More cases were seen in every age category, but there was only a 5% increase in cases in people above the age of 80, which the RIVM attributed to the country’s vaccine rollout.
According to RIVM data, 2.4 million first and second vaccine doses combined have been administered among a population of 17.3 million, with the oldest being given shots first by Dutch policy.
The agency expects cases to peak in late April before declining as vaccination levels increase.
Bans on public gatherings of more than 2 people and an evening curfew have been in place since 23 January.
Poland will widen access to Covid vaccines in April to those in their 40s and 50s, as it aims to inoculate all citizens who want to become vaccinated by the end of August, the government has announced.
Poland, with a population of 38 million, wants to administer 10 million Covid vaccine doses per month, the government said.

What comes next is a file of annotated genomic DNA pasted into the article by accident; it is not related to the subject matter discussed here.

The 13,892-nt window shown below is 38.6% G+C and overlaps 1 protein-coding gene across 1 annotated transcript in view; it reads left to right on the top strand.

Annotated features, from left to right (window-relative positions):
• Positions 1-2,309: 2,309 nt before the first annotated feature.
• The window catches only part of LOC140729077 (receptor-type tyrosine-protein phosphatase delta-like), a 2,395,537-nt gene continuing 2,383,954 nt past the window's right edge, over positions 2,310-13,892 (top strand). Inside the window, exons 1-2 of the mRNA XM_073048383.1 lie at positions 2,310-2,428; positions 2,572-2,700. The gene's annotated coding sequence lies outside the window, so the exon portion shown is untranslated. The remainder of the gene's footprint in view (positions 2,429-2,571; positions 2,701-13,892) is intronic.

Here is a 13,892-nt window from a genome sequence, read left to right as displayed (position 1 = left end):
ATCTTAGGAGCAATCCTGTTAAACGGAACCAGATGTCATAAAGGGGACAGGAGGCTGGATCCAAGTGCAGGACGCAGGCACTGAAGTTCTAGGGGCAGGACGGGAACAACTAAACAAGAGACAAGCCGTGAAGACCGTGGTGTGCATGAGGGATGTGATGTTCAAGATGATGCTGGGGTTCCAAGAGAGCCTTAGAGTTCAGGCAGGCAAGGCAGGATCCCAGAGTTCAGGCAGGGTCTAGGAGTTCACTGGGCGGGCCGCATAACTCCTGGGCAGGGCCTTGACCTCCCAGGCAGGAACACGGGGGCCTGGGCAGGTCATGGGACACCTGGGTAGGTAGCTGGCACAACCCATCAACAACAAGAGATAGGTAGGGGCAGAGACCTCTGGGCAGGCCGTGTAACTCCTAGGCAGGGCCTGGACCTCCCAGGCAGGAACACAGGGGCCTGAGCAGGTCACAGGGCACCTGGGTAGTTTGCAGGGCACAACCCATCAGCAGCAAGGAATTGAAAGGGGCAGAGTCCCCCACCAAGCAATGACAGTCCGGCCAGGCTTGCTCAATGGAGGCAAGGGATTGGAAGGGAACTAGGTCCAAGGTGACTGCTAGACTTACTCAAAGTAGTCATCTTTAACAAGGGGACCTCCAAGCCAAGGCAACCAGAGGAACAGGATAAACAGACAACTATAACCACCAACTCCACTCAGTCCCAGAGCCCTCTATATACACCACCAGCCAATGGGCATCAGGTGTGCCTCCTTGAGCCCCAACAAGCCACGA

The country has reported a surge in new coronavirus cases in the past weeks, with many hospitals running out of beds and ventilators, Reuters reports.
People queue to the entrance of the vaccination point at the Netto Arena in Szczecin, northwestern Poland, 29 March 2021. Photograph: Marcin Bielecki/EPA
Switzerland is warning people not to storm pharmacies next Wednesday when free Covid-19 self-tests become available, according to Reuters.
Infections are rising anew in all 26 Swiss cantons with health officials expecting daily new cases could double within the next three weeks.
While neighboring Germany has been offering self-testing kits for several weeks, in Switzerland they will be available only from next week, after the Easter holiday.
Swiss residents will be able to get five free home test kits monthly, saving them from having to go to a doctor for the procedure. But Martine Ruggli, head of the pharmacy industry group PharmaSuisse, warned people not to come all at once.
Ruggli told a news conference:
It’s very important that not everybody storms into the pharmacies on the first day because then we couldn’t manage the crush. Daily, 320,000 people visit Swiss pharmacies. If suddenly one or two million people come on one day to get these tests, it won’t be possible to serve all customers…Please, have a little patience.
Number of people in Sweden in intensive care due to Covid infection rises